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IQ + EQ + SQ = PsyQ - The Integrally Emerging Intelligence

Developing personality – Acting humanly: The Trilogos-PsyQ®method – also a resource to put a Global Ethic into practice

by Michael Noah Weiss (Author) Linda Vera Roethlisberger (Author) Christin Weiss (Author) Karin Bliemel (Author)

Textbook 2011 55 Pages

Psychology - Personality Psychology

Excerpt

TABLE OF CONTENTS

1. IQ + EQ + SQ = PsyQ - the integrally emerging intelligence. Developing personality - Acting humanly
1.1 Introduction
1.2 “What you wish done to yourself, do to others!”
1.3 “Know thyself!”
1.4 “I know that I know nothing”
1.5 „What are we? Where do we come from? Where are we going?“
1.6 “The whole is more than the sum of its parts”
1.7 “The journey is the reward”
1.8 “Listen to your conscience”
1.9 “See the writing on the wall”
1.10 “It’s not what you say, but how you say it”
1.11 Concluding remarks

2. IQ + EQ + SQ = PsyQ - discovering the human potential. Guided imagery on the subject of a Global Ethic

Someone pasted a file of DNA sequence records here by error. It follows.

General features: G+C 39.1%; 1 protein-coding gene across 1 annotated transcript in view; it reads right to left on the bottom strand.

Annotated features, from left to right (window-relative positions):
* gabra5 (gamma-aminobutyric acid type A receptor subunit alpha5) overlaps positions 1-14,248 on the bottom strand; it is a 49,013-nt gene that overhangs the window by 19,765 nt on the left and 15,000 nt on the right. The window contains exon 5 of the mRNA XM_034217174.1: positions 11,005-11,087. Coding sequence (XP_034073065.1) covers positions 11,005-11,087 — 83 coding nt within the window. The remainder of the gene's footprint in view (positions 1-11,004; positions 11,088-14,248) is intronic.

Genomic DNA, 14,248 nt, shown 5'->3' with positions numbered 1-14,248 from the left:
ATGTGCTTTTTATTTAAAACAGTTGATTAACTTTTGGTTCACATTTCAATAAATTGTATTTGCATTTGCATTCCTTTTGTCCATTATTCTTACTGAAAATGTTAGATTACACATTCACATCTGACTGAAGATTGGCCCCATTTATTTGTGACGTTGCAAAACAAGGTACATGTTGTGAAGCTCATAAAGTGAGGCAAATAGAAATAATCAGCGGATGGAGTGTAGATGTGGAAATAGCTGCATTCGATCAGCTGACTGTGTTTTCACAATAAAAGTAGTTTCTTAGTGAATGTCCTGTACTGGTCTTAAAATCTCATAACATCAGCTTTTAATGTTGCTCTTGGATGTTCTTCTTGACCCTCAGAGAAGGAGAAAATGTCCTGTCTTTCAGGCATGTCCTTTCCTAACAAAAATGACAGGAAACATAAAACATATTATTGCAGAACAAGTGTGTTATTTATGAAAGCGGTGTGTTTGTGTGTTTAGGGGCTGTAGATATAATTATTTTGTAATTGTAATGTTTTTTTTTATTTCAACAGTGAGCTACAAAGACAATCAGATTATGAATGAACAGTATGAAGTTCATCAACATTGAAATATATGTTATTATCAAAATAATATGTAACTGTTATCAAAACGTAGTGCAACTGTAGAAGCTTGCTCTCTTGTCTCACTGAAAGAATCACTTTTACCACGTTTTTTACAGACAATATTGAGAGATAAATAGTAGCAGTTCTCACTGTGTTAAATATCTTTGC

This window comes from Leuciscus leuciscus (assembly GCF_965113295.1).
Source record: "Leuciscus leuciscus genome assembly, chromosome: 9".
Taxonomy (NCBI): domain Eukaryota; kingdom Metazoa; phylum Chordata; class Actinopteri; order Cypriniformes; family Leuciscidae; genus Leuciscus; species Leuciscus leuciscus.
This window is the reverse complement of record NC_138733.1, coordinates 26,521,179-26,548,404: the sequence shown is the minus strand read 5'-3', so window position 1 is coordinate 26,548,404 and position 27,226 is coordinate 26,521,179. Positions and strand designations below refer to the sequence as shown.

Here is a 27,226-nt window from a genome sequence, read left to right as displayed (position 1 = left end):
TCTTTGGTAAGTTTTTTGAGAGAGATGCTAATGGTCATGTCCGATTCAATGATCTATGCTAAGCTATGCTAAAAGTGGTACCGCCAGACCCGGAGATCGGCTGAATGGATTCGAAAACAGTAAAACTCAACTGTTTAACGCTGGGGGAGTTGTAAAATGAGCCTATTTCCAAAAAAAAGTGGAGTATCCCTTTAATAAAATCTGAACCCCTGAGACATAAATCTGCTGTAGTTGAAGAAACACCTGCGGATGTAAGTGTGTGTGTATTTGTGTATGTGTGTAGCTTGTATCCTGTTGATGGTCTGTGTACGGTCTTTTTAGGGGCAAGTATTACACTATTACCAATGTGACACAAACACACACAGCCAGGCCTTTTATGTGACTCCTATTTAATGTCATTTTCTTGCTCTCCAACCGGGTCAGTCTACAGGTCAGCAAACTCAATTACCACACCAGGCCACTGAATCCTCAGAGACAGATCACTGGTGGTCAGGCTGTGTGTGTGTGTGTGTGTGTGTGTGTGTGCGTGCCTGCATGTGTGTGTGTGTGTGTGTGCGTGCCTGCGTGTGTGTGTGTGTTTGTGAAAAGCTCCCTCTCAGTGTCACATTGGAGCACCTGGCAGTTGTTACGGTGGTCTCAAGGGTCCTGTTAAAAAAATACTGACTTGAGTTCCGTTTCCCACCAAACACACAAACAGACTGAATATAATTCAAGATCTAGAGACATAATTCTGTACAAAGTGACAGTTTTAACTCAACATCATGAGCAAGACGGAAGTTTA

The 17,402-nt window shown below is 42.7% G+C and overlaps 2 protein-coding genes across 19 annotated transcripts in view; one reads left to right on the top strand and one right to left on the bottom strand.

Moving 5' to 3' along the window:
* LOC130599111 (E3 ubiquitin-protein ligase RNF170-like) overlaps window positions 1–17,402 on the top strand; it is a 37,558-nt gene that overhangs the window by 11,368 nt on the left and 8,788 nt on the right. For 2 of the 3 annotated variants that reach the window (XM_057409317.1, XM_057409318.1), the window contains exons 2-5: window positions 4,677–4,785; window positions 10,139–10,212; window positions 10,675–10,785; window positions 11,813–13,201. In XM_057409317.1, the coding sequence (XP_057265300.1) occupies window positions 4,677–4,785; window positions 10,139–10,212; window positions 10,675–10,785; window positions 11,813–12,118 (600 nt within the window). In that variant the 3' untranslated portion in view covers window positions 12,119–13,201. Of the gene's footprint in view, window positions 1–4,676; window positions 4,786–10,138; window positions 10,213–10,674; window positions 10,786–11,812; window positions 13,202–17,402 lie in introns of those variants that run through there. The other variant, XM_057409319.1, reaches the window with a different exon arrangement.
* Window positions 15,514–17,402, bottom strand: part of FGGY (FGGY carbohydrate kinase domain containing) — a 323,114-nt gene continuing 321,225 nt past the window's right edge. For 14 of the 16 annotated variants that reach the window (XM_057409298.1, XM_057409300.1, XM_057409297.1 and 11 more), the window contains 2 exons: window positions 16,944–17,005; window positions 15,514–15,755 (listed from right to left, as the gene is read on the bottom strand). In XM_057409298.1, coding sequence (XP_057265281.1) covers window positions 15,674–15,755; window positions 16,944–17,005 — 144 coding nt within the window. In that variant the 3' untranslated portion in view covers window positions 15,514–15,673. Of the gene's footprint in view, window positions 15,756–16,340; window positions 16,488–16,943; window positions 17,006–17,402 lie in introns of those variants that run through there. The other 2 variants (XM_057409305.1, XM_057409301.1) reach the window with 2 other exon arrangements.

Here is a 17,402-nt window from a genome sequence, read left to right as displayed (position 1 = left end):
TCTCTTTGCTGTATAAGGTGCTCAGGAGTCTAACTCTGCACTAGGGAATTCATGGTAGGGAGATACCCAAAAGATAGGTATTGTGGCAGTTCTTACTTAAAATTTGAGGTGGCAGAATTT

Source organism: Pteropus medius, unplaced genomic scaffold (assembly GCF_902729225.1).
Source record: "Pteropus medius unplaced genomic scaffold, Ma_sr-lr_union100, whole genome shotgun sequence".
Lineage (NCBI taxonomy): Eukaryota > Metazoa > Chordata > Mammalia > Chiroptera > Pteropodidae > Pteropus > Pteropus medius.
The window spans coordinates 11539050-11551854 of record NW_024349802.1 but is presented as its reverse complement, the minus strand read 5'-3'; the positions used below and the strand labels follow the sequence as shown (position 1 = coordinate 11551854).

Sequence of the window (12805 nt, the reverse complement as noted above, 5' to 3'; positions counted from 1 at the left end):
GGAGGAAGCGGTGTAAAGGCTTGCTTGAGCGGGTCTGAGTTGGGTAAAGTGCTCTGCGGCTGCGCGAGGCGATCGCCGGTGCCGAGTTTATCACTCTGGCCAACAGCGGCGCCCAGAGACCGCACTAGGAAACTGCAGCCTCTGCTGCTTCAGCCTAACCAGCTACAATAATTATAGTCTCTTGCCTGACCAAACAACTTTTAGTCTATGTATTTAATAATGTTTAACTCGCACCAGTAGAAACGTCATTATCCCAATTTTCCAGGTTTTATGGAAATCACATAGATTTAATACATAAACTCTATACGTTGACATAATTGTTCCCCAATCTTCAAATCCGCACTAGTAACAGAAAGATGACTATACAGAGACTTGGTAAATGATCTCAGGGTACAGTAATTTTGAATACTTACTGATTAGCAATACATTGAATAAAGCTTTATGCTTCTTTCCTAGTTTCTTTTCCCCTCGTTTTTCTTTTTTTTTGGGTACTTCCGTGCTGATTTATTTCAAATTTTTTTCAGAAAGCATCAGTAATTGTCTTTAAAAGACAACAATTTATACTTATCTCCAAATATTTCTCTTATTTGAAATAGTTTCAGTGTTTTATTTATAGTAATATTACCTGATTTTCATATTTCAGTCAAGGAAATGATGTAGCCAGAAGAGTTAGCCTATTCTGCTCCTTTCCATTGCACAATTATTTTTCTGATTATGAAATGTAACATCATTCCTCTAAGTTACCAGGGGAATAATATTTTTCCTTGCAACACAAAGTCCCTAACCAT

2.1 Introduction
2.2 Preparations
2.3 Guided imagery script
2.4 Exchange circle
2.5 Finish

3. Notes and references

4. Index of authors

1. IQ + EQ + SQ = PsyQ - the integrally emerging intelligence. Developing personality - acting humanly.

1.1 Introduction

„Our world is experiencing a fundamental crisis: A crisis in global economy, global ecology, and global politics. The lack of a grand vision [is] seen everywhere. Humankind urgently needs social and ecological reforms, but it needs spiritual renewal just as urgently. […] Earth cannot be changed for the better unless the consciousness of individuals is changed. We pledge to work for such transformation in individual and collective consciousness, for the awakening of our spiritual powers through reflection, meditation, prayer, or positive thinking, for a conversion of the heart.“1